Are these Brian and the Juniors?
Not too sure about Brian's planned solo effort "Brian Bulldog" which actually was a one-man band attempt to perform with pre-recorded backing tapes,  but his '78 group Brian and the Juniors did rate a mention or two in CLE magazine. Those are probably the only mentions this act ever did get considering the band only lasted one appearance at the Pirate's Cove opening for Pere Ubu and from reports (Brian's own as well as Carleton who saw the gig) the results weren't exactly as good as those concerned would have hoped. The Juniors (two of 'em only fifteen if not younger!) played to a slide show of Salvador Dali paintings not quite meshing in effect, and although I have never heard this particular Sandsian act I still do get the feeling that, if they had developed, they would have become something that might have made Cleveland stand up and holler. Or maybe not considering just what a devoid of energy and excitement the non-Cle underground musical scene had become by this time but yaknowaddamean...

According to the "CLE Guide to the Groovy Groups" in the same issue which featured Weldon's Milk history Brian was to concentrate on film making in the wake of the Juniors demise...dunno the results of any of those filmatic excursions but by 1979 Brian had returned to music, this time with a 12-incl EP or 45 rpm album or something along those lines entitled REHEATED CHOCOLATE TANGOES. Released on his own Bizart label (also home to a variety of early-eighties wonders such as the Foreign Bodies, Monte Carmont, former Milk lead guitarist Alan "Snake" Globekar's solo album and drummer Wayne Weston's take on Sandy Nelson), the package was exquisite for being a "home made" product what with the variety of colored vinyl pressings not to mention the great collage of various movie/surrealist iconography on the reverse sleeve. The music wasn't any slouch either what with the squooshing of various sixties accomplishments into about twenty-plus minutes of that record you wish coulda come out in 1969 but hadda wait a whole decade to hear. And I still think Sands' version of "Baby You're a Rich Man" tops the Beatles' any day of the week! Of course it remains a fave despite the fact that local rock critic Anastasia Pantsios was only moved to call it "a weird juxtaposition of sounds" which only says more about her lack of musical conception and digestion that anything!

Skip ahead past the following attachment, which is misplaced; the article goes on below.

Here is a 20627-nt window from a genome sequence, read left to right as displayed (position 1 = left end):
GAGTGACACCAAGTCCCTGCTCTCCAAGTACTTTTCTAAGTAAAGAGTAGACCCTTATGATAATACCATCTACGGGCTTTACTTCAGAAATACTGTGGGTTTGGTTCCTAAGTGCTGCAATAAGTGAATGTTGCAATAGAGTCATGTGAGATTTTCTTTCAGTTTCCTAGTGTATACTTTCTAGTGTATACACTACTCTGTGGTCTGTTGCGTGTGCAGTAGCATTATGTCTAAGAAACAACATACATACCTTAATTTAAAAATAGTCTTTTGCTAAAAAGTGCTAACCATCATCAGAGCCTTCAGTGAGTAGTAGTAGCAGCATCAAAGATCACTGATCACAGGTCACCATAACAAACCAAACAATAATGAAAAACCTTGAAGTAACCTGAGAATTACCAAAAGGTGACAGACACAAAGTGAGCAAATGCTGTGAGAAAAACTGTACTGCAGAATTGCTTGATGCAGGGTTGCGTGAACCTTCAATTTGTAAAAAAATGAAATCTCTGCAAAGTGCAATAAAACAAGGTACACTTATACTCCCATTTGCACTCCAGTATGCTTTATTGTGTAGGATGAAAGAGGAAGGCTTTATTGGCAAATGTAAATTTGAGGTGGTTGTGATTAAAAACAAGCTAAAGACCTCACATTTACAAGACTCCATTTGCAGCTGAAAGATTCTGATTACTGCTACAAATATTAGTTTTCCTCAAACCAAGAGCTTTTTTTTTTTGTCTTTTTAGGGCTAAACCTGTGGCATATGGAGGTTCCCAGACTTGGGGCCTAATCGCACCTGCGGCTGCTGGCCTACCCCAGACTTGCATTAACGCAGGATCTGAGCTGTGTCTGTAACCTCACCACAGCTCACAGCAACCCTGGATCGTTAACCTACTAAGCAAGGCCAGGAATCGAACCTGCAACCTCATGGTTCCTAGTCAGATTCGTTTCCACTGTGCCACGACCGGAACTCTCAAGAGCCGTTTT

TANGOES also marked the return of Sands to the stage with his group the Confusions which also featured former Milk lead guitarist Globekar who at the time had been doing double duty with Milk's Alexy in the local power pop group the Andy Gerome Band. Fortunately there seemed to be somewhat of a bigger audience for Sands' musical abilities during the dawn of the eighties; not only was he part of the cadre of local talent that opened for Pere Ubu when they were back in town recording NEW PICNIC TIME (two nights at the Real World which also featured as opening acts a variety of the first wave survivors, some of whom had a hatred for the entire Plaza scene but what choice did they have anyway?) but a series of gigs at a certain local dive whose name escapes me which even earned a glowing review in THE SCENE of all places. Again the AV portion of the program was important, this time with Sands showing off his home-made kinescopes of old HOWDY DOODY and cigarette commercial broadcasts made when the guy was but a mere twelve or so years old!

1980's FIXATION was yet another above par affair, this time a full-length album also on colored wax and featuring a cover that might have been just too provocative for its audience. This 'un (received GRATIS straight from Sands himself!) was found in the mailbox about ten minutes to twelve on December 8th 1980 (it was lightly snowing if you must know) and although it didn't quite zone me upon first play I gotta admit that it did feature a good influx not only of Beefheart (though for that you should listen to TANGOES closer "Shoeater", a [Beef]heart-filled tribute to TROUT MASK REPLICA if I ever heard one!) but some of Bowie during his MAN WHO SOLD THE WORLD best (check out LP opener "Dialogue in Limbo"). Not quite as Velvet-y as that platter could be (in fact, Sands told me he really did NOT like Lou Reed, which I guess would somehow figure given the friction between Reed and Sands fave Bowie) but it grows, especially that one track which reminds me of the theme to THE ODD COUPLE.

Unfortunately the early-eighties marked the demise of the entire Sands/Bizart line. Perhaps it was the musical miasma of the day what with new forms replacing the older ones with less energy and stamina, but Sands once again faded back into obscurity. You can read more about the lost period in my Sands article which appeared in issue #16 of my aforementioned crudzine, but things were pretty downhill what with his vocalizing on a single by some group called "Part IV" which I was told, by Sands himself, was not really his type of music and that I would hate it immensely. Later on he and Globekar were talking about forming some "New Country"-styled act (!) and rumors of his eventual resurgence have usually been met with crushing results. Then there was Sands' production of local act the Offbeats which, judging from a group interview which appeared in some self-produced rag, wasn't exactly smooth sailing between both parties. I am very tempted to drag that rec out again for a future "Singles Going Stroonad", so keep posted.